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Touring Wallander Country in Sweden

By Richard West

In the world of mystery fiction cold Scandinavia is the hot spot these days. Increasingly readers are discovering Norway’s Jo Nesbo and Karin Fossum, Iceland’s Arnaldur Indridason, and everyone (including my cat, Fenway) has read the late Stieg Larsson’s Millennium Trilogy (“The Girl With The Dragon Tattoo”, etc.), 60 million copies sold in 43 countries and don’t miss the Lisbeth Salander clothing line.  But the real connoisseur treasures Henning Mankel’s nine  novels and one short story collection starring the dour Swedish detective Kurt Wallander, set not in Stockholm but in southern Sweden around the charming, Medieval coastal town of Ystad, 34 miles east of Malmo. The books have sold more than 30 million copies in 40 languages and have been made into 26 Swedish TV films. Perhaps you’ve seen the BBC series starring Kenneth Branagh as Wallander.

Meet Kurt Wallander: an inspector with the Ystad Police Dept., melancholy, depressive, diabetic, divorced, junk-food  fancier, down to earth as a broom but also a swallowrific devotee of Glenmorangie scotch sipped while listening to his beloved Maria Callas and Swedish tenor Jussi Bjorling in his rather unkempt apartment; maintains wary relations with his grown daughter, Linda, ex-wife, Mona, and with an increasingly addled father, an artist who obsessively paints the same picture again and again: landscape with or without grouse; a rule-bending cop who, clue-searching, occasionally breaks into suspect’s apartments but who always gets his brutalitarians: man, woman, and in “ Sidetracked,” teenager.

Sekel Garden Hotel, Ystad


As a Wallander enthusiast, perhaps you’ve taken the Kurt Wallander express train east from Malmo to Ystad , checked into the Wallander Room at the Sekel Garden Hotel (Langgatan 18), ready to walk the charming smallish city of 17,000 citizens, one-fifth of whom have appeared as extras in Wallander films, to truffle out important Wallander action sites in the novels.  If you’re visiting any Tuesday or Thursday from July to mid-August, you can hop aboard the city-sponsored antique fire engine for movable tours of Wallanderville. Off we go:


…A few narrow cobblestoned streets away, the 182-year-old Continental Hotel (Hamngatan 13), the oldest continuously operating hotel in Sweden, where Wallander often meets his daughter, Linda, for special occasions. Ystad also is the site of Sweden’s first bank and automobile ride.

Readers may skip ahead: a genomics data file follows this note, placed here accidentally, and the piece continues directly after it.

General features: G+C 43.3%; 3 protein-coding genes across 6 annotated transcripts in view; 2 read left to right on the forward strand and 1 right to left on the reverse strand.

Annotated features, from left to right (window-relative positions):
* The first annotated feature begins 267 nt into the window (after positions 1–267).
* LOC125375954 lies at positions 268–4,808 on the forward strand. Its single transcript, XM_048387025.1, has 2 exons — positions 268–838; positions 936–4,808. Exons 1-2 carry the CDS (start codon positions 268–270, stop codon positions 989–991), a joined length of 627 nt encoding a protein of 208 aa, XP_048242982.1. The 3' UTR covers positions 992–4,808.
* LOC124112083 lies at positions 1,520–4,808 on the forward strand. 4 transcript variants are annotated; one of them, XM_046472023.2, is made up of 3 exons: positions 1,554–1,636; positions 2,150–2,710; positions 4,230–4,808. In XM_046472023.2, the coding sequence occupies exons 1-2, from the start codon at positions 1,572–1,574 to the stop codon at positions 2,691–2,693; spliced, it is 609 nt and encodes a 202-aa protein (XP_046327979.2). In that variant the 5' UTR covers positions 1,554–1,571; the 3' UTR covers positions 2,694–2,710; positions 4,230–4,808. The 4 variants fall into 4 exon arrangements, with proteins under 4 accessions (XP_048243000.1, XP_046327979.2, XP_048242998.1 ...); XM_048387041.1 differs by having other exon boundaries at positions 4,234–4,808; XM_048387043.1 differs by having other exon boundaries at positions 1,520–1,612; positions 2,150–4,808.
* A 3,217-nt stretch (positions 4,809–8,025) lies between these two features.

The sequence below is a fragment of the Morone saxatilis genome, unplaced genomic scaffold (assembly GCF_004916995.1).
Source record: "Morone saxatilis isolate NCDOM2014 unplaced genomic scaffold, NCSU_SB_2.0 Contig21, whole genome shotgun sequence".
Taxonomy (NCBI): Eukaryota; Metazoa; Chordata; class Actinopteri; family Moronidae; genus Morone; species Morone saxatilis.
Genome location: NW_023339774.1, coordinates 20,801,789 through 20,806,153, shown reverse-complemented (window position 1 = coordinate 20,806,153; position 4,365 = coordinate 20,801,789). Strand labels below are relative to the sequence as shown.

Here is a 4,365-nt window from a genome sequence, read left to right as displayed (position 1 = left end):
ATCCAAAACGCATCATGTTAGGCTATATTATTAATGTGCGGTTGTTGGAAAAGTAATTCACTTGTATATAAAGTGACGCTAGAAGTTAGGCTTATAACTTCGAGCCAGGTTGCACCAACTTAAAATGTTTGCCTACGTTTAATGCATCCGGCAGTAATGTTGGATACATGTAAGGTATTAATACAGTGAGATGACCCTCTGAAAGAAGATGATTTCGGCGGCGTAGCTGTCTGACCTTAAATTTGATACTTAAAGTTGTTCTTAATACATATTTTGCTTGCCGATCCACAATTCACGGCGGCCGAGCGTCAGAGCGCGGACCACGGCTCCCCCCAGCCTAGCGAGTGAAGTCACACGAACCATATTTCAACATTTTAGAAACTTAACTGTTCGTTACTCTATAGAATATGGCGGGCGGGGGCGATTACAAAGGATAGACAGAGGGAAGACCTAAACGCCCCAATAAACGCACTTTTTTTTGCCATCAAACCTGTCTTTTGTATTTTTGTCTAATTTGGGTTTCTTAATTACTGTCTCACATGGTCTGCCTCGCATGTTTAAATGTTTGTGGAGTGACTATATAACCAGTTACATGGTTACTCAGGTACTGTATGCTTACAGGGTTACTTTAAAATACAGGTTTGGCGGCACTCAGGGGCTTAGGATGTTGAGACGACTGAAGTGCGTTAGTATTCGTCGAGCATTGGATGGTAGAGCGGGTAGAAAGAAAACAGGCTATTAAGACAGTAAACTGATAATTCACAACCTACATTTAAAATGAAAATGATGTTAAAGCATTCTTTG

Stortoget, Ystad

… A long block north, spacious Stortorget, Ystad’s main square where Wallander survived an explosion in “The Man Who Smiled” and fights for his life by the ATM in “Firewall.” St. Maria church is nearby where Wallander wed Mona in 1970 and attended the funeral of his colleague, Svedberg,  in “One Step Behind.”  You must walk to the church after dinner to hear the night watchman climb to the top and sound his copper horn to the four cardinal points every 15 minutes from 10:15 to 1 a.m., as his predecessors have done since the 13th century.

…A few streets east, past some of the town’s 300 half-timbered houses, is  the outdoor patioed Café Backahasten (Lilla Ostergatan 6) where in “Firewall” Wallander meets to romance his computer-selected date, Elvira, near the weird carved horse head arising from a tree trunk. Clumsy with women since his divorce, Wallander seems to think  they should come with directions.

The Inspector is home at No. 10

…Continuing past the Kings Head Pub (Regementsgata 3) where there’s a big fight in the short story, “The Photographer,” we come to one of Sweden’s most famous streets, Mariagatan, where, at #10, the inspector lives with his library, opera records, dish-stacked sink, and his pale blue Peugeot parked  under lamplight.

…At the city’s east end, the Cineteket (Elis Nilssons Rd. 8), a film museum with Wallander-film sets, close to the large Ystad Studios on an ex-military base where most interior filming is done.

Finally, after rest and refreshment back in your hotel’s Wallander Room, walk two doors down to the Bryggeriet Restaurant & Pub (Langgatan 20), an old malt warehouse built in 1749, now a brew pub. I suggest the grilled salmon in red-wine sauce and a dark Ysta Farskol beer.


These are just a few of the 48 Wallander locations listed in the Ystad Tourist Office’s “In The Footsteps of Wallander” brochure. I suggest you read the novels in order of publication beginning with Wallandar’s early policing days in the short story collection, The Pyramid, then on to the first novel (Faceless Killers) until  the career-ending last offering, The Troubled Man published in the U.S. earlier this year.

Richard West spent nine years as a writer and senior editor at Texas Monthly before moving to New York to write for New York and Newsweek. Since then, he’s had a distinguished career as a freelance writer. West was awarded the National Magazine Award for Reporting in 1980 and is a member of Texas Arts & Letters.

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